Neurogenic bladder is a condition in which the bladder does not empty properly
due to spinal cord damage or a neurological disorder such as spina bifida.
Neurogenic bladder cannot be cured, but it
can be managed. Institute urologists have a high success rate of utilizing
effective treatments to help patients control their condition and lead
Neurogenic bladder rarely occurs by itself, but is usually related to a
larger condition, often the result of a malfunctioning spinal cord. The
spinal cord is the long nerve that runs down the back and connects the
brain with the body, allowing the brain to control bodily functions. When
the spinal cord is not communicating with the body properly, some bodily
functions may not work properly.
Neurogenic bladder can be caused by trauma or injury to the spinal cord,
tumors in the central nervous system, pelvic tumors or diseases such as
Parkinson’s and multiple sclerosis. However, neurogenic bladder
is closely associated with spina bifida because they often occur together.
And because spina bifida is a birth defect, neurogenic bladder is commonly
diagnosed at birth.
Spina bifida involves an abnormal development of the back bones, spinal
cord, surrounding nerves and the fluid-filled sac surrounding the spinal
cord. There are different forms of spina bifida, from mild to severe.
Any form can result in bladder problems.
Spina bifida must be treated by a neurologist and, usually, several other
types of doctors working together as a team. Institute pediatric urologists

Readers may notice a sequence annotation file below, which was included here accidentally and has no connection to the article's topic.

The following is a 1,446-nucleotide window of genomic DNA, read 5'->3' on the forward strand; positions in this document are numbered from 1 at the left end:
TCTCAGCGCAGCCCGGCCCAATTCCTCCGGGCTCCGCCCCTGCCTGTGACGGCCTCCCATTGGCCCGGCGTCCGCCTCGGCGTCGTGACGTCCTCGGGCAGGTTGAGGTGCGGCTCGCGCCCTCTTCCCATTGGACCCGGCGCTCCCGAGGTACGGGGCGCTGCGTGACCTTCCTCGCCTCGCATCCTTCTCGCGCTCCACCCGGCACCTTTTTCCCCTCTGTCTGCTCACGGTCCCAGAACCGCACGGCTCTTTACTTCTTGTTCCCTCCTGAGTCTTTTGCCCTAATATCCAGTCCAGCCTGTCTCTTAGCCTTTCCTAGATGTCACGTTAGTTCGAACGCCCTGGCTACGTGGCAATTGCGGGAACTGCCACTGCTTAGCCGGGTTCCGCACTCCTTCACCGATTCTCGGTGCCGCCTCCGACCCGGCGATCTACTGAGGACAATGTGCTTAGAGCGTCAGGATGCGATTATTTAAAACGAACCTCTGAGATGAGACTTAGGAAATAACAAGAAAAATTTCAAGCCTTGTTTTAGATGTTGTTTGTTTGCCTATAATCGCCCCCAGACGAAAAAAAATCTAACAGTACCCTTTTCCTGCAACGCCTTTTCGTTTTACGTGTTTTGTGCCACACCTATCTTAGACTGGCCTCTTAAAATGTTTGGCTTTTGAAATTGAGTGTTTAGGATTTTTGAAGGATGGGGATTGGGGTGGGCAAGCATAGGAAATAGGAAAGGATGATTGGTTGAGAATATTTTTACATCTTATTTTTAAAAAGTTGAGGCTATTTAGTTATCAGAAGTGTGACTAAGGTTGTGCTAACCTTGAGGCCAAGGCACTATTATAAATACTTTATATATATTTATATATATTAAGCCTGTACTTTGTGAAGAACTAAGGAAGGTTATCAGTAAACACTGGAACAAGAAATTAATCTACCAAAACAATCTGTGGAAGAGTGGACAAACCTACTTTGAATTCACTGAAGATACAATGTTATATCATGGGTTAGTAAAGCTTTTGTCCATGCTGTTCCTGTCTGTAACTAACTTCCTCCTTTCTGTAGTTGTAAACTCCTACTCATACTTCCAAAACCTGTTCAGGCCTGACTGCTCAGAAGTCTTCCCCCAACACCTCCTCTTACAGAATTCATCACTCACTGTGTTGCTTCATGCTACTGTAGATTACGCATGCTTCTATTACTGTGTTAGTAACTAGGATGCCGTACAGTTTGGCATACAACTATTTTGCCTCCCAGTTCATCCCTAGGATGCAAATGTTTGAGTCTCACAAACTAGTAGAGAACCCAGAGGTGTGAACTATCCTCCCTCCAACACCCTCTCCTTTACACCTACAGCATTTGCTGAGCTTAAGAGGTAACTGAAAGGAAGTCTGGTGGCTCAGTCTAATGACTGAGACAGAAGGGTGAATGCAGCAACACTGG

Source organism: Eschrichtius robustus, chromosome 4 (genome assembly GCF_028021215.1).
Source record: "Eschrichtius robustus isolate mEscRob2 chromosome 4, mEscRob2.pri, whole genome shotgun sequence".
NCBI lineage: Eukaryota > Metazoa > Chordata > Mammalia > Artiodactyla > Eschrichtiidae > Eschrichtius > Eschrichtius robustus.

are an important part of this team, working with your child’s other
physicians to treat the urological conditions caused by spina bifida.
One of the most common symptoms of neurogenic bladder is incontinence.
A young child with neurogenic bladder may have to wear diapers, but as
he or she grows older, we can help him or her manage the condition so
that, by the time your child begins school, diapers are usually no longer
Some children require surgery, such as the implantation of an artificial
sphincter or bladder augmentation. If surgery is the best treatment option
for your child, the Institute’s pediatric urologists are very experienced
in utilizing the most advanced,
most effective surgical techniques.
Usually, we can give the child the ability to control his or her bladder
with managed medication and occasional catheterization.
The news that your child has a congenital condition is daunting, but please
feel reassured that effective treatments do exist and have been successfully
used for years by families just like yours. In the vast majority of cases,
we are able to help children with neurogenic bladder lead active, healthy lives.